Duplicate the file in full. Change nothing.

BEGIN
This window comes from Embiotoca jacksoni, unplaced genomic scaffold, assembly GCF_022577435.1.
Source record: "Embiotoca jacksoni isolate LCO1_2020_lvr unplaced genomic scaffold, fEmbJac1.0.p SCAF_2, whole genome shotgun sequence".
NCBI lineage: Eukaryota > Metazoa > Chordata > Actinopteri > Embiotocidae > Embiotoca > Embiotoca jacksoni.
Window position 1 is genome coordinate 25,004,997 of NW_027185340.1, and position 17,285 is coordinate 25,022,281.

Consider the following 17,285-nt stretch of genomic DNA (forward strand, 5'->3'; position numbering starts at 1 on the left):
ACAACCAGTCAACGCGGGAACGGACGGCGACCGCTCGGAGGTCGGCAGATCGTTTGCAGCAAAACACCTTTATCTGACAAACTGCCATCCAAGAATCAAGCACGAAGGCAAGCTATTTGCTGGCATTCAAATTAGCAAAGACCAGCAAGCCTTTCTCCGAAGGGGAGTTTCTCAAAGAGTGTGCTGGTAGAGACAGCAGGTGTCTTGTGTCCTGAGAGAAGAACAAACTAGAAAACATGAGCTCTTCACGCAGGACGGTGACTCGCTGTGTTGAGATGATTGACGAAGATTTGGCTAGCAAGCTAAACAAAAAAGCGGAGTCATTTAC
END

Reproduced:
This window comes from Embiotoca jacksoni, unplaced genomic scaffold, assembly GCF_022577435.1.
Source record: "Embiotoca jacksoni isolate LCO1_2020_lvr unplaced genomic scaffold, fEmbJac1.0.p SCAF_2, whole genome shotgun sequence".
NCBI lineage: Eukaryota > Metazoa > Chordata > Actinopteri > Embiotocidae > Embiotoca > Embiotoca jacksoni.
Window position 1 is genome coordinate 25,004,997 of NW_027185340.1, and position 17,285 is coordinate 25,022,281.

Consider the following 17,285-nt stretch of genomic DNA (forward strand, 5'->3'; position numbering starts at 1 on the left):
ACAACCAGTCAACGCGGGAACGGACGGCGACCGCTCGGAGGTCGGCAGATCGTTTGCAGCAAAACACCTTTATCTGACAAACTGCCATCCAAGAATCAAGCACGAAGGCAAGCTATTTGCTGGCATTCAAATTAGCAAAGACCAGCAAGCCTTTCTCCGAAGGGGAGTTTCTCAAAGAGTGTGCTGGTAGAGACAGCAGGTGTCTTGTGTCCTGAGAGAAGAACAAACTAGAAAACATGAGCTCTTCACGCAGGACGGTGACTCGCTGTGTTGAGATGATTGACGAAGATTTGGCTAGCAAGCTAAACAAAAAAGCGGAGTCATTTAC